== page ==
This season, More Perfect is taking its camera lens off the Supreme Court and zooming in on the words of the people: the 27 amendments that We The People have made to our Constitution. We're taking on these 27 amendments both in song and in story. This episode is best listened to alongside 27: The Most Perfect Album, an entire album (an ALBUM!) and digital experience of original music and art inspired by the 27 Amendments. Think of these episodes as the audio liner notes. In More Perfect's final episode of the season, listen to liner notes for two amendments that contemplate the still-unfinished status of our Constitution. "27" is an album that marks a particular point in our history: this moment when we have 27 Amendments to our Constitution. What will be the 28th? Maybe it will address our nation's capital. The capital has been a bit of a Constitutional anomaly for much of our nation's history — it's at the heart of the democracy, but because it's not a state, people in Washington D.C. have been disenfranchised almost by accident. The 23rd Amendment solved some of the problem — it gave D.C. the right to vote for president. But it left much of D.C.'s representation questions unanswered. D.C. still does not have voting representation in Congress. Instead, D.C. sends a "non-voting delegate" to Congress. For this liner note, More Perfect profiles that delegate, Congresswoman Eleanor Holmes Norton, and her unique approach to fighting for power in a virtually powerless role. The song for the 23rd Amendment is by The Mellow Tones, a group of students from D.C. high school Duke Ellington School of the Arts, along with their teacher Mark G. Meadows. The chorus, "Why won't you count on me?" reflects on the continued disenfranchisement of our nation's capital. The final amendment of the album, the 27th Amendment, put limits on Senators' ability to give themselves a pay raise, and it has arguably the most unusual path to ratification of all 27. The first draft for the amendment was written by none other than James Madison in 1789, but back then, it didn't get enough votes from the states for ratification. It wasn't until a college student named Gregory Watson awakened the dormant amendment centuries later that it was finally ratified. The 27th Amendment song is by Kevin Devine and tells Watson's story.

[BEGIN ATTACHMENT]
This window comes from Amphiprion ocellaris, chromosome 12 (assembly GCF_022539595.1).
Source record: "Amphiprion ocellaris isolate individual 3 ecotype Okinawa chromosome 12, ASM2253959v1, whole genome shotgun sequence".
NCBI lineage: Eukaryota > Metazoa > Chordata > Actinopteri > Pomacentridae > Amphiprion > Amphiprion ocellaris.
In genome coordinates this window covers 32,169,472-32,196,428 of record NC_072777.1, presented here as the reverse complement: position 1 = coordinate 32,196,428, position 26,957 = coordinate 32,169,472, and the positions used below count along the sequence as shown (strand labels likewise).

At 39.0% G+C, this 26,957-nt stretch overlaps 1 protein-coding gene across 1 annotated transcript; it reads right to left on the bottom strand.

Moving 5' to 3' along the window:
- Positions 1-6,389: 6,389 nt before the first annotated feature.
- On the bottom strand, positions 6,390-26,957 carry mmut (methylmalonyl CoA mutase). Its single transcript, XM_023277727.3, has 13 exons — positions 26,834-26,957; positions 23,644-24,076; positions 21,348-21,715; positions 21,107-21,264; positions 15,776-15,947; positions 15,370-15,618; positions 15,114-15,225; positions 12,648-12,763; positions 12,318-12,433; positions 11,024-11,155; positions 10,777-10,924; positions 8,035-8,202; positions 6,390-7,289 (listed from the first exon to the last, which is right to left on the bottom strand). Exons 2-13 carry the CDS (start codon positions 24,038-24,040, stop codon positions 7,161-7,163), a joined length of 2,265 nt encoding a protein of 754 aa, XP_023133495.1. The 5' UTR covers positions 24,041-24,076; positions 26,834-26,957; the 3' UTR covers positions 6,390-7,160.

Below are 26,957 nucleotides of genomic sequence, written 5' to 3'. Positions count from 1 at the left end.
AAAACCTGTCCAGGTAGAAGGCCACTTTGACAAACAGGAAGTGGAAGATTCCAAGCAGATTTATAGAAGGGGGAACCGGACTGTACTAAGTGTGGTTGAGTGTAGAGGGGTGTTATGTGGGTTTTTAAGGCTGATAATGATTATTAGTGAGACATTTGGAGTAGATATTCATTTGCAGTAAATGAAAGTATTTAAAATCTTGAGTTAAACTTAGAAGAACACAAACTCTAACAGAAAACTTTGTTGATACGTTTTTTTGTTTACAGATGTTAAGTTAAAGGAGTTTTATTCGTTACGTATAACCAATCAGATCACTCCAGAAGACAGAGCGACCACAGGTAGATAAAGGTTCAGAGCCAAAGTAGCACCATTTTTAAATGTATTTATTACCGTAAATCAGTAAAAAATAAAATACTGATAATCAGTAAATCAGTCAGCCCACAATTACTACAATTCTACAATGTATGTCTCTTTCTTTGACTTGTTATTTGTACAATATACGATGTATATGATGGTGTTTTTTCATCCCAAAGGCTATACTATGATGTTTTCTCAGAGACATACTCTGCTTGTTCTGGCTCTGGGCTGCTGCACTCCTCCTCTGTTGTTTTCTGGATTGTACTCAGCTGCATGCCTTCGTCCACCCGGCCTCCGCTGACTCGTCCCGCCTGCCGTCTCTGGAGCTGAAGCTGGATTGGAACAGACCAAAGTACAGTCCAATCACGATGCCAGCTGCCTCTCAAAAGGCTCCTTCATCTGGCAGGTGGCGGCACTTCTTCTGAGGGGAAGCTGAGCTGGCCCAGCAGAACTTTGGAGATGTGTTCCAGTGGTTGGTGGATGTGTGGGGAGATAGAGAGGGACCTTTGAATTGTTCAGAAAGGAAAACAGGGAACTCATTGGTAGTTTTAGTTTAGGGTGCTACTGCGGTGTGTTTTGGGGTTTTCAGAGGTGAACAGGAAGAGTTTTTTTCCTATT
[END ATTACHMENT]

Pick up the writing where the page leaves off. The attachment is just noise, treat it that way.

24 min
Into America
Into America
MSNBC
"The Dead Are Arising"
Malcolm X is a towering cultural figure. Movies have been made about him, books have been written, and he’s been mythologized since his assassination in 1965. But an encounter at a cocktail party in Detroit led journalist Les Payne to realize how much more there was to understand about the man.   Les Payne spent the last three decades of his life learning everything he could about Malcolm X. The result is The Dead Are Arising: The Life of Malcolm X, a new book that sheds light on the people, places, and experiences that shaped Malcolm X into the man he’d become. Late last month, The Dead Are Arising won a 2020 National Book Award for nonfiction.   It’s praise that Les Payne would not live to hear. Payne died in 2018 while still working to put the final touches on his book. So his daughter, Tamara Payne, who had been a researcher with him from the start of the project, finished the work.   On this episode of Into America, Trymaine Lee sits down with Tamara and her mother, Violet Payne, to talk about Les Payne, their family’s love for Malcolm X, and the legacies of these two men. For a transcript, please visit https://www.msnbc.com/intoamerica.  Further Reading:  * 'Interior Chinatown' novel, Malcolm X bio win National Book Awards  * 55 years later, 'The Autobiography of Malcolm X' still inspires  * Malcolm X assassination case may be reopened after Netflix documentary
30 min
Search
Clear search
Close search
Google apps
Main menu